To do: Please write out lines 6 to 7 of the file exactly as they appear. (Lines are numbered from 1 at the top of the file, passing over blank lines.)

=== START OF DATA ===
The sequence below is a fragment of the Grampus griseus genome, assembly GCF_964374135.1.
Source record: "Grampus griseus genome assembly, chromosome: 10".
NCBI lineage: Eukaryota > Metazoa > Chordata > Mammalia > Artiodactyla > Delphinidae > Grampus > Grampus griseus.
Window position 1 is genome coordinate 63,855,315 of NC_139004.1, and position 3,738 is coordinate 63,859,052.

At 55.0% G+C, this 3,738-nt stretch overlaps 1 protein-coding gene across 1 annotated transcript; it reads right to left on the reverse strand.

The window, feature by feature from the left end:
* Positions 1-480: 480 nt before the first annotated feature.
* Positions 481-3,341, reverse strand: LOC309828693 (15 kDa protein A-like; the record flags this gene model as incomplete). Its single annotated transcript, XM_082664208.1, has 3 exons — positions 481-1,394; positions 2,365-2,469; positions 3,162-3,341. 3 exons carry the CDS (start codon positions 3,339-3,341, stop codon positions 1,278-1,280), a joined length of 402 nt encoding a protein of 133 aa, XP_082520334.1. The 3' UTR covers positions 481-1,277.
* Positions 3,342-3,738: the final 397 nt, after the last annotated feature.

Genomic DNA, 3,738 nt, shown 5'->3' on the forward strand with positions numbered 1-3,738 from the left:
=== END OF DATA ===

The window, feature by feature from the left end:
* Positions 1-480: 480 nt before the first annotated feature.